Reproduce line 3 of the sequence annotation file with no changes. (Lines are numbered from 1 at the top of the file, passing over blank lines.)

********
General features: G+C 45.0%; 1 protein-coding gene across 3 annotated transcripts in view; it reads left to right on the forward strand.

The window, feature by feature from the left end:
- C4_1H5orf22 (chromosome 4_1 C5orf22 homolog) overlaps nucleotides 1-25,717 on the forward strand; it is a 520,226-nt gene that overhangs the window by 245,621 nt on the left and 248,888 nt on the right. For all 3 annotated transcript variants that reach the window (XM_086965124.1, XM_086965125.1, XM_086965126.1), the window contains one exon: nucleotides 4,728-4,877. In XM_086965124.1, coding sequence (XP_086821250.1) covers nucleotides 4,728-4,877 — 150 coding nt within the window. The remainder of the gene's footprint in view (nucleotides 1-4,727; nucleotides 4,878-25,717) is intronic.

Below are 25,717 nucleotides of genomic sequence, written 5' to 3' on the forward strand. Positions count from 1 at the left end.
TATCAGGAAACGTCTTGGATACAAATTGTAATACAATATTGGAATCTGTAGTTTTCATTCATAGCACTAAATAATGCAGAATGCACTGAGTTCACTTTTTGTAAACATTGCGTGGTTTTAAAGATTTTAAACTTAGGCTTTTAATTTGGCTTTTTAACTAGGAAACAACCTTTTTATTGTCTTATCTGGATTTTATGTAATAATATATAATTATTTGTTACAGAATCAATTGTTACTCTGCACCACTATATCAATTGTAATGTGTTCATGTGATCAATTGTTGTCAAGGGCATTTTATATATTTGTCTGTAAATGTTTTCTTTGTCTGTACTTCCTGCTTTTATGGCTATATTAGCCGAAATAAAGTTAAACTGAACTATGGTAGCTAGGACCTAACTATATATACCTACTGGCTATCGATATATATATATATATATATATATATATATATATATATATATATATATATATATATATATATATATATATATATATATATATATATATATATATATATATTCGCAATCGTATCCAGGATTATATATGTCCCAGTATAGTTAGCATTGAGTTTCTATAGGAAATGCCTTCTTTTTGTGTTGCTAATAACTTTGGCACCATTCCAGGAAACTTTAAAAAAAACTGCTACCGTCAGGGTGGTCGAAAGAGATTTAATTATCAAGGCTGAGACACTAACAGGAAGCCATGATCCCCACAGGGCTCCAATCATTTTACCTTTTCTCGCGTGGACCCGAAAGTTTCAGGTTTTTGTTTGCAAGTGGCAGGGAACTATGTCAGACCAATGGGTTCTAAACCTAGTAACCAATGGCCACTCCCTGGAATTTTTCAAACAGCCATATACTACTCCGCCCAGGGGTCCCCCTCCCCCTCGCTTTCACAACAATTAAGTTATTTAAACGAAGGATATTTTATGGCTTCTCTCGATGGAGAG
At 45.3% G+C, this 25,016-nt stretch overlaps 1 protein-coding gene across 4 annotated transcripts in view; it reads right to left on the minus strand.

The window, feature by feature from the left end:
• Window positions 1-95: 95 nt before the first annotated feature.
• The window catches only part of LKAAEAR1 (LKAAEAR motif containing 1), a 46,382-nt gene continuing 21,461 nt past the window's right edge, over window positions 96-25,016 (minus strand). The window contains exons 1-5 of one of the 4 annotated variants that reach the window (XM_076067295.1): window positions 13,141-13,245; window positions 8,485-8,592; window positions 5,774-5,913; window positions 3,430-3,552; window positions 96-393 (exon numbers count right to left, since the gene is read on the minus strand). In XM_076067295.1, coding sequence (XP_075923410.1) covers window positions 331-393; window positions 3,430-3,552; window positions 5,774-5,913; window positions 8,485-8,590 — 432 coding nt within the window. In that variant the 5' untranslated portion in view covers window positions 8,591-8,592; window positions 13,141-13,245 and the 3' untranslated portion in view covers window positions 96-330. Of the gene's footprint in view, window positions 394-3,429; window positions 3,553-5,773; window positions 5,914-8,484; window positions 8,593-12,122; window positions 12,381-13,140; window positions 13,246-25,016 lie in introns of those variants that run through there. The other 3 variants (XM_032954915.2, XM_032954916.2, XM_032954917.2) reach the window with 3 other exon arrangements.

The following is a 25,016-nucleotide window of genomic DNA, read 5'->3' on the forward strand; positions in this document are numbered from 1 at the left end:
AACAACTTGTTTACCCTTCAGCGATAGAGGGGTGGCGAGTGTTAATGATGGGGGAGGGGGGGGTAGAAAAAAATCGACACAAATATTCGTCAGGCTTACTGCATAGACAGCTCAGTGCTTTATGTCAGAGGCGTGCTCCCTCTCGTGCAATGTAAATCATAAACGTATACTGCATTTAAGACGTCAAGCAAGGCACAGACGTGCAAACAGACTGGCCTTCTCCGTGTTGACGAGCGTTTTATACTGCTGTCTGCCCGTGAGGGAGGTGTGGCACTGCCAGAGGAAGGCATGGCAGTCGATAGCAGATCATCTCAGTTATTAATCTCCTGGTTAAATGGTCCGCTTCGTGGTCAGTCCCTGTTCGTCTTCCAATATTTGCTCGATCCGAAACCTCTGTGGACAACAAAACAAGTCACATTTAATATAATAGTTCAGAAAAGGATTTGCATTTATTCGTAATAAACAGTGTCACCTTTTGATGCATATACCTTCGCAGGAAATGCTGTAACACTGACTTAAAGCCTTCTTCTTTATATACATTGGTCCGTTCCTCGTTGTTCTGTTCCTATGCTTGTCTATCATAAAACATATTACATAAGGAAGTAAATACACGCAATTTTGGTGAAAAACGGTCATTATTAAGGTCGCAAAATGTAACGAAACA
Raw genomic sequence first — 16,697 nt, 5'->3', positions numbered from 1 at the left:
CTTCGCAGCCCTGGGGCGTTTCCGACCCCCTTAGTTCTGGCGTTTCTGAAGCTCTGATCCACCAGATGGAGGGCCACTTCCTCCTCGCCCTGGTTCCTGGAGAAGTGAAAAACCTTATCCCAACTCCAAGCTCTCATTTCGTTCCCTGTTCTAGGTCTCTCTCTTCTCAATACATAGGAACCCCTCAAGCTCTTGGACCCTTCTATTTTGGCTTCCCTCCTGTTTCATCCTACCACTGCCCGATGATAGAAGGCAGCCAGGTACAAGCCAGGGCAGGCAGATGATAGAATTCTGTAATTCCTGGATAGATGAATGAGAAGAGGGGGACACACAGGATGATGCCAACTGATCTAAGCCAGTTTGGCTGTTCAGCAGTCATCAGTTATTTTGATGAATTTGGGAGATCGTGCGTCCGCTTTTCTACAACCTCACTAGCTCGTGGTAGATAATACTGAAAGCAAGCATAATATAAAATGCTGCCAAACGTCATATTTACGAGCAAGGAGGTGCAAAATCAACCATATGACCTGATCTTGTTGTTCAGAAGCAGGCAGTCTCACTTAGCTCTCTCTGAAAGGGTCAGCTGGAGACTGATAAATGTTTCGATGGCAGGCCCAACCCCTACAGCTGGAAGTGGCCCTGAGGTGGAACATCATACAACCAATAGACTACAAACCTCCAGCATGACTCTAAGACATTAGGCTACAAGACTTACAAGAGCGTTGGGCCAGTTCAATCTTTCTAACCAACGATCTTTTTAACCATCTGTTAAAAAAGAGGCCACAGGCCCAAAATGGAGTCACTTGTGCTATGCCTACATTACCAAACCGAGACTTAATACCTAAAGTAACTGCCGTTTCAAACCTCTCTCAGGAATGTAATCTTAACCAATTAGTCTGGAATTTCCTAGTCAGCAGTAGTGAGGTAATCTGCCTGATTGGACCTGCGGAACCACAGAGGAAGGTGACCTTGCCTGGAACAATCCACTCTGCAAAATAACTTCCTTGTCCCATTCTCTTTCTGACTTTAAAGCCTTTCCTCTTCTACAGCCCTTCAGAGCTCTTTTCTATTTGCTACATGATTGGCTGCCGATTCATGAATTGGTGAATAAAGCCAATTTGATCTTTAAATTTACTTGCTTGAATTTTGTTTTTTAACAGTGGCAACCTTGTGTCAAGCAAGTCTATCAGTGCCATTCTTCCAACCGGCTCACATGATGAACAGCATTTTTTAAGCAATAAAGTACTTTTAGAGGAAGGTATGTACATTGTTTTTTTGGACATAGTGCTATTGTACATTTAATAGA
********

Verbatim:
- C4_1H5orf22 (chromosome 4_1 C5orf22 homolog) overlaps nucleotides 1-25,717 on the forward strand; it is a 520,226-nt gene that overhangs the window by 245,621 nt on the left and 248,888 nt on the right. For all 3 annotated transcript variants that reach the window (XM_086965124.1, XM_086965125.1, XM_086965126.1), the window contains one exon: nucleotides 4,728-4,877. In XM_086965124.1, coding sequence (XP_086821250.1) covers nucleotides 4,728-4,877 — 150 coding nt within the window. The remainder of the gene's footprint in view (nucleotides 1-4,727; nucleotides 4,878-25,717) is intronic.